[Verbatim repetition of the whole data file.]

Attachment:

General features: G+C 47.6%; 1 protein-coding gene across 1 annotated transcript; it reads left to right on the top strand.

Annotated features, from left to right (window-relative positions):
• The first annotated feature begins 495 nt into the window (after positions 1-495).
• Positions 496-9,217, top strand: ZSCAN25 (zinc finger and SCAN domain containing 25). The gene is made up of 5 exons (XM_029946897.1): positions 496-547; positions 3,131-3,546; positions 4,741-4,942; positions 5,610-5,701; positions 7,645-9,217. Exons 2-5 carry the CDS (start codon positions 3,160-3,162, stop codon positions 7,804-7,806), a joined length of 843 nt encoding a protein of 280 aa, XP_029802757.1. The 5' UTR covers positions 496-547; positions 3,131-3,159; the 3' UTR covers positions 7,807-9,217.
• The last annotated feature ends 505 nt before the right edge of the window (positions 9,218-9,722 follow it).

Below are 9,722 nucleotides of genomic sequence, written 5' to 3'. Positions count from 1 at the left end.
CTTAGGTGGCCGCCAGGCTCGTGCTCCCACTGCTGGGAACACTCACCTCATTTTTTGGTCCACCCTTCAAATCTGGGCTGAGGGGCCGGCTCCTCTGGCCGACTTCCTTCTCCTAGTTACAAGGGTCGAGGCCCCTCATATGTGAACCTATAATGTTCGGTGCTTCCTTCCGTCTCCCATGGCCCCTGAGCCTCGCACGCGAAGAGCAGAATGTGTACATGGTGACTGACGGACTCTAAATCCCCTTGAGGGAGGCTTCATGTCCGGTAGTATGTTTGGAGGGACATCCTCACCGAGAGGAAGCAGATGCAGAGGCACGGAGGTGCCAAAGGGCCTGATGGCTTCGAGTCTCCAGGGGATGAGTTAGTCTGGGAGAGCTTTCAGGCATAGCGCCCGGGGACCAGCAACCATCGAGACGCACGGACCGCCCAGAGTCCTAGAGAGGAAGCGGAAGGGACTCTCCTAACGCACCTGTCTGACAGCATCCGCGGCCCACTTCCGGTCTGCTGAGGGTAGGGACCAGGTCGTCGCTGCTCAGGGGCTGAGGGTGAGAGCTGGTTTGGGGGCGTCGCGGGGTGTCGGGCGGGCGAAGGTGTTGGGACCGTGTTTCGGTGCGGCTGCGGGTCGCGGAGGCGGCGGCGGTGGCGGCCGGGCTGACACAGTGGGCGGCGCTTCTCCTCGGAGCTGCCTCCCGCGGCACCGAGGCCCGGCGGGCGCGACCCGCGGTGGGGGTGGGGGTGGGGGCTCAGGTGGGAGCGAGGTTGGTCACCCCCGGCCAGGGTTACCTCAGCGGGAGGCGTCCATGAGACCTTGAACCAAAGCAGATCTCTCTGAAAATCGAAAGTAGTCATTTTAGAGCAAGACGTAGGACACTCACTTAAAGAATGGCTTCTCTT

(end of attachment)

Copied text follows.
General features: G+C 47.6%; 1 protein-coding gene across 1 annotated transcript; it reads left to right on the top strand.

Annotated features, from left to right (window-relative positions):
• The first annotated feature begins 495 nt into the window (after positions 1-495).
• Positions 496-9,217, top strand: ZSCAN25 (zinc finger and SCAN domain containing 25). The gene is made up of 5 exons (XM_029946897.1): positions 496-547; positions 3,131-3,546; positions 4,741-4,942; positions 5,610-5,701; positions 7,645-9,217. Exons 2-5 carry the CDS (start codon positions 3,160-3,162, stop codon positions 7,804-7,806), a joined length of 843 nt encoding a protein of 280 aa, XP_029802757.1. The 5' UTR covers positions 496-547; positions 3,131-3,159; the 3' UTR covers positions 7,807-9,217.
• The last annotated feature ends 505 nt before the right edge of the window (positions 9,218-9,722 follow it).

Below are 9,722 nucleotides of genomic sequence, written 5' to 3'. Positions count from 1 at the left end.
CTTAGGTGGCCGCCAGGCTCGTGCTCCCACTGCTGGGAACACTCACCTCATTTTTTGGTCCACCCTTCAAATCTGGGCTGAGGGGCCGGCTCCTCTGGCCGACTTCCTTCTCCTAGTTACAAGGGTCGAGGCCCCTCATATGTGAACCTATAATGTTCGGTGCTTCCTTCCGTCTCCCATGGCCCCTGAGCCTCGCACGCGAAGAGCAGAATGTGTACATGGTGACTGACGGACTCTAAATCCCCTTGAGGGAGGCTTCATGTCCGGTAGTATGTTTGGAGGGACATCCTCACCGAGAGGAAGCAGATGCAGAGGCACGGAGGTGCCAAAGGGCCTGATGGCTTCGAGTCTCCAGGGGATGAGTTAGTCTGGGAGAGCTTTCAGGCATAGCGCCCGGGGACCAGCAACCATCGAGACGCACGGACCGCCCAGAGTCCTAGAGAGGAAGCGGAAGGGACTCTCCTAACGCACCTGTCTGACAGCATCCGCGGCCCACTTCCGGTCTGCTGAGGGTAGGGACCAGGTCGTCGCTGCTCAGGGGCTGAGGGTGAGAGCTGGTTTGGGGGCGTCGCGGGGTGTCGGGCGGGCGAAGGTGTTGGGACCGTGTTTCGGTGCGGCTGCGGGTCGCGGAGGCGGCGGCGGTGGCGGCCGGGCTGACACAGTGGGCGGCGCTTCTCCTCGGAGCTGCCTCCCGCGGCACCGAGGCCCGGCGGGCGCGACCCGCGGTGGGGGTGGGGGTGGGGGCTCAGGTGGGAGCGAGGTTGGTCACCCCCGGCCAGGGTTACCTCAGCGGGAGGCGTCCATGAGACCTTGAACCAAAGCAGATCTCTCTGAAAATCGAAAGTAGTCATTTTAGAGCAAGACGTAGGACACTCACTTAAAGAATGGCTTCTCTT